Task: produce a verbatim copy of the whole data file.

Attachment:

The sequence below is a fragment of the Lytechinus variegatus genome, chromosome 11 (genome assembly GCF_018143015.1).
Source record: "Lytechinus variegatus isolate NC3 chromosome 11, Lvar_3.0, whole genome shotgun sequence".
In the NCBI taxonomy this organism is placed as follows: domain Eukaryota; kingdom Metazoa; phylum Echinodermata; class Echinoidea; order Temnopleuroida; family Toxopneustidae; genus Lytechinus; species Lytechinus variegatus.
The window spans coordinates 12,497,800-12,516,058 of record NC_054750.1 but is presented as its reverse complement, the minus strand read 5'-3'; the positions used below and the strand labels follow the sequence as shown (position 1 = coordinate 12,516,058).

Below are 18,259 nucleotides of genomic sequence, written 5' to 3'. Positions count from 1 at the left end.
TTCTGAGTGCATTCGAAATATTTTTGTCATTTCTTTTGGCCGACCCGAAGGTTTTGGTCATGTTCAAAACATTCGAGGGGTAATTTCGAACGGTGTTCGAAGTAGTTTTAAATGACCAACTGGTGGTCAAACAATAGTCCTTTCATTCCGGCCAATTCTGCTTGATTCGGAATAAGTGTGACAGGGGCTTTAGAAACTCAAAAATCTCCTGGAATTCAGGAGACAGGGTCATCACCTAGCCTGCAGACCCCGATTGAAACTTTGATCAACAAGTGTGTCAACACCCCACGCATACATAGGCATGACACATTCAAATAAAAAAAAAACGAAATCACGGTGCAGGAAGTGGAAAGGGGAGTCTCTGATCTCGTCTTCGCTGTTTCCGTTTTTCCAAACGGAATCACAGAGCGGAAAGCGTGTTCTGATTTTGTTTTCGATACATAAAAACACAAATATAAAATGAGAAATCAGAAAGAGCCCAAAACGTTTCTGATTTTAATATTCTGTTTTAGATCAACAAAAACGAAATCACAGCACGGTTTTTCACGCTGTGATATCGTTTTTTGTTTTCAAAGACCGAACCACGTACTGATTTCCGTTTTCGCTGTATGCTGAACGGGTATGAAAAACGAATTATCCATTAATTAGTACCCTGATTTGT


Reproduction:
The sequence below is a fragment of the Lytechinus variegatus genome, chromosome 11 (genome assembly GCF_018143015.1).
Source record: "Lytechinus variegatus isolate NC3 chromosome 11, Lvar_3.0, whole genome shotgun sequence".
In the NCBI taxonomy this organism is placed as follows: domain Eukaryota; kingdom Metazoa; phylum Echinodermata; class Echinoidea; order Temnopleuroida; family Toxopneustidae; genus Lytechinus; species Lytechinus variegatus.
The window spans coordinates 12,497,800-12,516,058 of record NC_054750.1 but is presented as its reverse complement, the minus strand read 5'-3'; the positions used below and the strand labels follow the sequence as shown (position 1 = coordinate 12,516,058).

Below are 18,259 nucleotides of genomic sequence, written 5' to 3'. Positions count from 1 at the left end.
TTCTGAGTGCATTCGAAATATTTTTGTCATTTCTTTTGGCCGACCCGAAGGTTTTGGTCATGTTCAAAACATTCGAGGGGTAATTTCGAACGGTGTTCGAAGTAGTTTTAAATGACCAACTGGTGGTCAAACAATAGTCCTTTCATTCCGGCCAATTCTGCTTGATTCGGAATAAGTGTGACAGGGGCTTTAGAAACTCAAAAATCTCCTGGAATTCAGGAGACAGGGTCATCACCTAGCCTGCAGACCCCGATTGAAACTTTGATCAACAAGTGTGTCAACACCCCACGCATACATAGGCATGACACATTCAAATAAAAAAAAAACGAAATCACGGTGCAGGAAGTGGAAAGGGGAGTCTCTGATCTCGTCTTCGCTGTTTCCGTTTTTCCAAACGGAATCACAGAGCGGAAAGCGTGTTCTGATTTTGTTTTCGATACATAAAAACACAAATATAAAATGAGAAATCAGAAAGAGCCCAAAACGTTTCTGATTTTAATATTCTGTTTTAGATCAACAAAAACGAAATCACAGCACGGTTTTTCACGCTGTGATATCGTTTTTTGTTTTCAAAGACCGAACCACGTACTGATTTCCGTTTTCGCTGTATGCTGAACGGGTATGAAAAACGAATTATCCATTAATTAGTACCCTGATTTGT